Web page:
EDIT: Since posting The Joker has become The Store to reflect its Sainsbury’s flagship store background. They have updated their website address accordingly.
I’ve never really got into Valentine’s Day. It isn’t because I don’t believe in it or care about it but rather because my partner and I celebrate our anniversary of getting together two days later (16th February 2010 – talk about feeling increasingly old!). So on that Saturday we made a bit of an effort, I mean I did my hair, makeup AND EVEN put a dress on, and headed out for brunch.
We went for a short walk along South End, Croydon before reaching The Joker. I had spotted it a couple of weeks earlier, looked it up online and decided I wanted to head there for myself. As well as having a bar with a range of interesting twists on classic drinks they are home to Humble Kitchen; situated in The Joker and also at a location in Brighton.
The choice of items, such as the marble table and aged armchairs worked well for the general look of the place. We tried to figure out what used to be on the site before and I remember saying that it gave me the vibes of an old Sainsbury’s on Lower Addiscombe Road where they had recently rediscovered the original tiles hiding away. After coming away and doing some research I was able to be pretty smug, though also concerned that I was able to identify the design after seeing one other example of it, because sure enough it was the site of one of the first ever Sainsbury’s!
What we do know is that the original tiles were on the floor and walls, though clearly at one point hidden, and a sympathetic reveal/rescue has been carried out. This is a rare case of somewhere that has a hip nature actually using original features instead of spending more money to give it that rustic feel. All I wish is that there was a photo or artistic piece that showed what the building looked like through the eras to be able to appreciate the tiles in their original setting but that’s a pretty small niche desire of mine to understand the history of buildings.
As we were treating ourselves that day I decided to go all out and have whiskey on the rocks which came with a lovely infused spray. It would usually come with some orange but apparently they were all out, which we only discovered when it reached the table instead of when it was getting ordered. I would have happily stayed with the drink choice that I had made but wish that it was one that I could have changed if I wanted to based on that information. That was probably the biggest issue that I had during our visit there. The drink itself was good though and came in at a very average £9.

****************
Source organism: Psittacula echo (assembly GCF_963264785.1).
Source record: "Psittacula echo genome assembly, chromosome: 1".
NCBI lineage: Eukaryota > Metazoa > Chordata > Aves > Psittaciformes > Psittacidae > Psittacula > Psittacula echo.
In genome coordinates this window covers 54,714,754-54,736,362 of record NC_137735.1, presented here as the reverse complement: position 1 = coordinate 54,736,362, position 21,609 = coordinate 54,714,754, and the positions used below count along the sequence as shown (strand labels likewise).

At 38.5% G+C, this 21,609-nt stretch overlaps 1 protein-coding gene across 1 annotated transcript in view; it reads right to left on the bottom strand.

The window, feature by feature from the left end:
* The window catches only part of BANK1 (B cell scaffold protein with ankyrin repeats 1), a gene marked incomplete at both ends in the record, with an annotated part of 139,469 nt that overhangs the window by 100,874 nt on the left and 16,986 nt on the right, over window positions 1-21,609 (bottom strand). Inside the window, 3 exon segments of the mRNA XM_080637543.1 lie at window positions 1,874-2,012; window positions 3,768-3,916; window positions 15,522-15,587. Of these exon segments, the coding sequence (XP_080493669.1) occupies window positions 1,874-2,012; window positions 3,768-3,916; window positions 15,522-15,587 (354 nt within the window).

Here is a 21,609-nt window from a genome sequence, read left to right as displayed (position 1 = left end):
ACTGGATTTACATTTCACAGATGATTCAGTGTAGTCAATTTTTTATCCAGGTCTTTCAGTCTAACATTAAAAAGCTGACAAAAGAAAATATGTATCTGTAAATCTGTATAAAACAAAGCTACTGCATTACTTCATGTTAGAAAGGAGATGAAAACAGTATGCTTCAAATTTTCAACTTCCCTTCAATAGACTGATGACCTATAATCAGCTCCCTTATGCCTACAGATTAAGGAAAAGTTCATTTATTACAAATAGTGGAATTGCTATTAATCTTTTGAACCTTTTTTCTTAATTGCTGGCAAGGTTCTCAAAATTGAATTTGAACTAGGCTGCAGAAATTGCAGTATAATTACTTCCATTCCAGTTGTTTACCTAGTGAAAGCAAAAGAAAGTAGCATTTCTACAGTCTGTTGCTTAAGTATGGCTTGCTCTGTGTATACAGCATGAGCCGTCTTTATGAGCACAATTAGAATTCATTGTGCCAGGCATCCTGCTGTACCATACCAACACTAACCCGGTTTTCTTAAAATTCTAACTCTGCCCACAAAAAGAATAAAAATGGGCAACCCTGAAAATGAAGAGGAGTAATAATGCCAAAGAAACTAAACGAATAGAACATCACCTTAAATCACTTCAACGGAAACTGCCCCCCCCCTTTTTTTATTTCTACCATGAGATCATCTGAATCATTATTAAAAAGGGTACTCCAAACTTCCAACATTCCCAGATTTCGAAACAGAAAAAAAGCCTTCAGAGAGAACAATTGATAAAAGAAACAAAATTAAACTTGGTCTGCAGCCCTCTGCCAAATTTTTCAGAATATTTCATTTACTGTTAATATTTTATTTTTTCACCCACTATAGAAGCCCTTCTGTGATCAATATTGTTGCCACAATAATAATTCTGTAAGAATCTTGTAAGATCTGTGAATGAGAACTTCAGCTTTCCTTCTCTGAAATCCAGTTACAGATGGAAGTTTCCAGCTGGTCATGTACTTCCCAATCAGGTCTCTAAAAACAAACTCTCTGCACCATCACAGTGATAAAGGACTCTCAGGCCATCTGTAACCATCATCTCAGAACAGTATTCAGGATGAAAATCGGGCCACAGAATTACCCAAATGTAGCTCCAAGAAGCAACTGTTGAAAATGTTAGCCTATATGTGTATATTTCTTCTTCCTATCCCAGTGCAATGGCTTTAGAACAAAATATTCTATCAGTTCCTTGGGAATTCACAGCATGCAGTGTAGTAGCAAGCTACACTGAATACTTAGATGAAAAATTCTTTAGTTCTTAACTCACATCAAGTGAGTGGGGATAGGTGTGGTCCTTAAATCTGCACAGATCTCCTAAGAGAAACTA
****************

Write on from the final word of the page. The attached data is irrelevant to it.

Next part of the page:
What screams brunch more than eggs benedict? Okay perhaps avocado and smoked salmon on toast but there’s only so many ways I can handle being a twenty-something cliche on one given day. The Humble Kitchen had two different options of eggs benedict, one mushroom and one braised beef cheek, and we both ended up ordering them.
The mushroom one, that I opted for, was delicious. The burnt butter hollandaise sauce was smooth an gentle whilst also being full of gentle flavour that complimented the perfectly cooked runny poached eggs. The fresh chive across the dish added a subtle added level of depth without impacting on the dish in any real noticeable way whilst the mushrooms were well cooked, not at all greasy thanks to them being done confit, and had the woody nutty taste to really help bring the dish together. Even with chatting with eating and there being a large amount of sauce on the plate, especially once the poached eggs were opened, the muffin bases stayed warm and with structural integrity instead of becoming a soggy mess like they sometimes can; it showed that they were gently toasted from fresh and placed onto a warm plate rather than toasted from frozen or placed onto a cold plate and that’s the small detail I hugely appreciate.
My partner pulled a happy face and made some ‘this is tasty’ noises when eating the braised beef cheek and you can only assume he enjoyed it because he didn’t offer me any! The mushroom version came in at £10 whilst the braised beef cheek would set you back £11. Given the quality of the food and that it involved eggs made to order I can handle the delay in the food coming out but it did take about thirty minutes from ordering to the food landing on our table which seemed like quite a long time to wait (the kitchen was in high demand as well though!).
There are also a couple of vegan options on their menu meaning that you can go with any of your friends, between 10am-2pm on a Saturday or 10am-12:30pm on a Sunday, for a catch up over cocktails and brunch. If you miss brunch times, thanks to a heavy session the night before, they also serve a different menu throughout the rest of the day that sounds equally divine and worth the wait.
The lack of information about them lacking a bit for the drink and the food taking a while to come to the table would usually be a deal breaker for me. However, the food was good quality, the staff were friendly and attentive and the atmosphere was pleasant. I wouldn’t run there for an average brunch trip out but I would happily go along for drinks and catch up with a friend or family. Some people were also sitting down working on a collaborative project at a laptop and it certainly gave that friendly chilled vibe for that to be possible.
As well as the food and drink The Joker also hosts an art club and various other social get togethers making it a fantastic mini community hub that gives it a real secure place in the heart of South End.